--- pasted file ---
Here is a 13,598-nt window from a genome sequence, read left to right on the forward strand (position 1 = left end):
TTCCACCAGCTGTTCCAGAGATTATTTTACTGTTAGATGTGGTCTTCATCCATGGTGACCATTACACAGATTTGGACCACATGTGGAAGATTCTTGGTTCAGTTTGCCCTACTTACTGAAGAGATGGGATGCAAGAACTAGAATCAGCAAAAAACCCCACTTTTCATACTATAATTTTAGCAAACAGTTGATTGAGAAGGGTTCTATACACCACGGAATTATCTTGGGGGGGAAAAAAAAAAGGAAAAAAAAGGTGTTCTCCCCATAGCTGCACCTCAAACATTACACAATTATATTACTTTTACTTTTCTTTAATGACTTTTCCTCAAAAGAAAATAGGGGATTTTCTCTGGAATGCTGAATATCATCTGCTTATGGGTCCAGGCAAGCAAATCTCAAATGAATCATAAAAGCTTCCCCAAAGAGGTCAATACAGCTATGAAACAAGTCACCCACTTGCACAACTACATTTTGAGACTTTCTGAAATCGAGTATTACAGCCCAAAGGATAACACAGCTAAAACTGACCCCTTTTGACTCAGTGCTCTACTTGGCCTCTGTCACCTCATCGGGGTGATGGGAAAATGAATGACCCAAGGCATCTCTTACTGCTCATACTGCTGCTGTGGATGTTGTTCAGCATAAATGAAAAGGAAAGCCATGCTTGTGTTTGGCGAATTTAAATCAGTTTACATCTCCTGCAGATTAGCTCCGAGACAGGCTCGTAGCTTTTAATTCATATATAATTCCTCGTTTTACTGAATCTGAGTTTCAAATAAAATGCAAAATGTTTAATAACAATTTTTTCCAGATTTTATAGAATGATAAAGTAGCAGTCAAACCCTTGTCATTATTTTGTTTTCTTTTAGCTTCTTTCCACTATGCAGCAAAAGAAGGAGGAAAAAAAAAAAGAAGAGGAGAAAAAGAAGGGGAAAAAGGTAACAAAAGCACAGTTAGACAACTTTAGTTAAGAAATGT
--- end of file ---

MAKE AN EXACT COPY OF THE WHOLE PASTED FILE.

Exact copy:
Here is a 13,598-nt window from a genome sequence, read left to right on the forward strand (position 1 = left end):
TTCCACCAGCTGTTCCAGAGATTATTTTACTGTTAGATGTGGTCTTCATCCATGGTGACCATTACACAGATTTGGACCACATGTGGAAGATTCTTGGTTCAGTTTGCCCTACTTACTGAAGAGATGGGATGCAAGAACTAGAATCAGCAAAAAACCCCACTTTTCATACTATAATTTTAGCAAACAGTTGATTGAGAAGGGTTCTATACACCACGGAATTATCTTGGGGGGGAAAAAAAAAAGGAAAAAAAAGGTGTTCTCCCCATAGCTGCACCTCAAACATTACACAATTATATTACTTTTACTTTTCTTTAATGACTTTTCCTCAAAAGAAAATAGGGGATTTTCTCTGGAATGCTGAATATCATCTGCTTATGGGTCCAGGCAAGCAAATCTCAAATGAATCATAAAAGCTTCCCCAAAGAGGTCAATACAGCTATGAAACAAGTCACCCACTTGCACAACTACATTTTGAGACTTTCTGAAATCGAGTATTACAGCCCAAAGGATAACACAGCTAAAACTGACCCCTTTTGACTCAGTGCTCTACTTGGCCTCTGTCACCTCATCGGGGTGATGGGAAAATGAATGACCCAAGGCATCTCTTACTGCTCATACTGCTGCTGTGGATGTTGTTCAGCATAAATGAAAAGGAAAGCCATGCTTGTGTTTGGCGAATTTAAATCAGTTTACATCTCCTGCAGATTAGCTCCGAGACAGGCTCGTAGCTTTTAATTCATATATAATTCCTCGTTTTACTGAATCTGAGTTTCAAATAAAATGCAAAATGTTTAATAACAATTTTTTCCAGATTTTATAGAATGATAAAGTAGCAGTCAAACCCTTGTCATTATTTTGTTTTCTTTTAGCTTCTTTCCACTATGCAGCAAAAGAAGGAGGAAAAAAAAAAAGAAGAGGAGAAAAAGAAGGGGAAAAAGGTAACAAAAGCACAGTTAGACAACTTTAGTTAAGAAATGT